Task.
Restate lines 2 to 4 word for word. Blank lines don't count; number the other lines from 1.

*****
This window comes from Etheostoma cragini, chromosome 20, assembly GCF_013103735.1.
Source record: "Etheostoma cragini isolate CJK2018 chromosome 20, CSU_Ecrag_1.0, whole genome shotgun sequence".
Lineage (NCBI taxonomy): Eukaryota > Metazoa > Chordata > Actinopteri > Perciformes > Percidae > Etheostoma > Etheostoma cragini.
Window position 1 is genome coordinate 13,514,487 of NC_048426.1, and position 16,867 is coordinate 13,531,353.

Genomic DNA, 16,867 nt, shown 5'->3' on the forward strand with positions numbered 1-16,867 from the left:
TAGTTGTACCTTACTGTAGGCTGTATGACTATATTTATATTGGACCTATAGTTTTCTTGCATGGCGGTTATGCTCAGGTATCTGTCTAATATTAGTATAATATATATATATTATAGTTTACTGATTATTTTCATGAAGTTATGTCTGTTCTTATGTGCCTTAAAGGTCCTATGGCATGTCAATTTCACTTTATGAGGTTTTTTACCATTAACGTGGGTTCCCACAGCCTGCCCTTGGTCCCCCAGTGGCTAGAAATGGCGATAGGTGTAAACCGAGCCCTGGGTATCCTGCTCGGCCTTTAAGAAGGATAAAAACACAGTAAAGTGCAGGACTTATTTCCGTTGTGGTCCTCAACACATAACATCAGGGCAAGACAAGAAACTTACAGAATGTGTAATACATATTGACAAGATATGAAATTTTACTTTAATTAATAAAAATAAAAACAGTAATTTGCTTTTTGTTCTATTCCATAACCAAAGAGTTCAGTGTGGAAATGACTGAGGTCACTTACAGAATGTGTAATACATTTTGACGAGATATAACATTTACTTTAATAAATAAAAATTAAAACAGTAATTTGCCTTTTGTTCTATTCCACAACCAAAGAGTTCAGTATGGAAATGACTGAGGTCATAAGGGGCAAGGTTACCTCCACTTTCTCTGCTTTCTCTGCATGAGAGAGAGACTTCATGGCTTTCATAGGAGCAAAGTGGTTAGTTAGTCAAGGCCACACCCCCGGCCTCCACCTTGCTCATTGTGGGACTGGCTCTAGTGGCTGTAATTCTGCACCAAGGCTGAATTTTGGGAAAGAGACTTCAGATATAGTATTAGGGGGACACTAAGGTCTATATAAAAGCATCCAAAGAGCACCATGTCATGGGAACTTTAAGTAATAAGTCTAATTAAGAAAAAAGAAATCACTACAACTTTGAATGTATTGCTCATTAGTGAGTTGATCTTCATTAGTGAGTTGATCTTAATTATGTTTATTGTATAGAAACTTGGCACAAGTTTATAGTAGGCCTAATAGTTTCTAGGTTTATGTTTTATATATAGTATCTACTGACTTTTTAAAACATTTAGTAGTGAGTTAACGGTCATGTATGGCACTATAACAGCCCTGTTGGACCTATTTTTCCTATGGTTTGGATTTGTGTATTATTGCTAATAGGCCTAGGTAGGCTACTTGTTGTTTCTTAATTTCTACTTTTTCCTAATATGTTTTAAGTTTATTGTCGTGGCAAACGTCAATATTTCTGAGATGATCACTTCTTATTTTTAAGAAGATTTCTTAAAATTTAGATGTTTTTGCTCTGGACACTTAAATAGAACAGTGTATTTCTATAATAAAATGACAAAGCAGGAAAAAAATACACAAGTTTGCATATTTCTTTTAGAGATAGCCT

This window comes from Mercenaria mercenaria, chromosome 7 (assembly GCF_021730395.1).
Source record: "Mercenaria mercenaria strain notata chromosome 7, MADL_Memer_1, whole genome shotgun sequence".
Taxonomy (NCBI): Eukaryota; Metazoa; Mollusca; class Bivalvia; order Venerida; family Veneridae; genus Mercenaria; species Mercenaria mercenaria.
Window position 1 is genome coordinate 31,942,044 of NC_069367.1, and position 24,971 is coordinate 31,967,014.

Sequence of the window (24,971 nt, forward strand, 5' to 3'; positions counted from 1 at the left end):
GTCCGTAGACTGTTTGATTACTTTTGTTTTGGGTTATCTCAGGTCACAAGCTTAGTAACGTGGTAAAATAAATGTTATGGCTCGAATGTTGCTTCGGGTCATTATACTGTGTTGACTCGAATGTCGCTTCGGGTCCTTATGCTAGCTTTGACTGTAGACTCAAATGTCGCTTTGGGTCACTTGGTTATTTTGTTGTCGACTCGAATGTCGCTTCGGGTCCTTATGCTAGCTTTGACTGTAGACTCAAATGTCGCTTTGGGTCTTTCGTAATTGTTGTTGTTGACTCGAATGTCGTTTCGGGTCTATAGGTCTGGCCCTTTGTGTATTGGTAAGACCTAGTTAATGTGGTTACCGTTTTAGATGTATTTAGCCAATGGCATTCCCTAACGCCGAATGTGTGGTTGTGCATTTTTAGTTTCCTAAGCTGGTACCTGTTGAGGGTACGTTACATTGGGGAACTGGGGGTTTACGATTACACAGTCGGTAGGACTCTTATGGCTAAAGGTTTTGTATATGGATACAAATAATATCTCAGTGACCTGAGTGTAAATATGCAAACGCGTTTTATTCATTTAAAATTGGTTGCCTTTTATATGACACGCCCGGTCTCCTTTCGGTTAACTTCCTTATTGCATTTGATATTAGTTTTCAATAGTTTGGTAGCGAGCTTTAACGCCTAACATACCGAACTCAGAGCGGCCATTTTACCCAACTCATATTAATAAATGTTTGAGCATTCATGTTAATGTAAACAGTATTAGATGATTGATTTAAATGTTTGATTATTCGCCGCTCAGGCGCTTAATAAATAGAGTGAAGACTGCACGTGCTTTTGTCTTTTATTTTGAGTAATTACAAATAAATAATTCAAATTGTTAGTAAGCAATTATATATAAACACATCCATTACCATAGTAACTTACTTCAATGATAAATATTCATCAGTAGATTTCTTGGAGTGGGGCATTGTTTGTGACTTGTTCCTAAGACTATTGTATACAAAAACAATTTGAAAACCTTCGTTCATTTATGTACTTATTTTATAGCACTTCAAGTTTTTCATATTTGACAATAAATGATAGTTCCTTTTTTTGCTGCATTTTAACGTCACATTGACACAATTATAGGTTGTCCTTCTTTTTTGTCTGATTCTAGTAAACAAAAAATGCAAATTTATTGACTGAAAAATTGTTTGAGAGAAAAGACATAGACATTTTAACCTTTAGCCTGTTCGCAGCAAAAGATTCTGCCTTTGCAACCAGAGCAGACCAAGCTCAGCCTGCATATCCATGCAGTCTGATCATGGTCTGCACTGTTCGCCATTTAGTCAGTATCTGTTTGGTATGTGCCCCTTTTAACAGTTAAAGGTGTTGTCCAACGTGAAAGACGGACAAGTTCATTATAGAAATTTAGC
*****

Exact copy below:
Source record: "Etheostoma cragini isolate CJK2018 chromosome 20, CSU_Ecrag_1.0, whole genome shotgun sequence".
Lineage (NCBI taxonomy): Eukaryota > Metazoa > Chordata > Actinopteri > Perciformes > Percidae > Etheostoma > Etheostoma cragini.
Window position 1 is genome coordinate 13,514,487 of NC_048426.1, and position 16,867 is coordinate 13,531,353.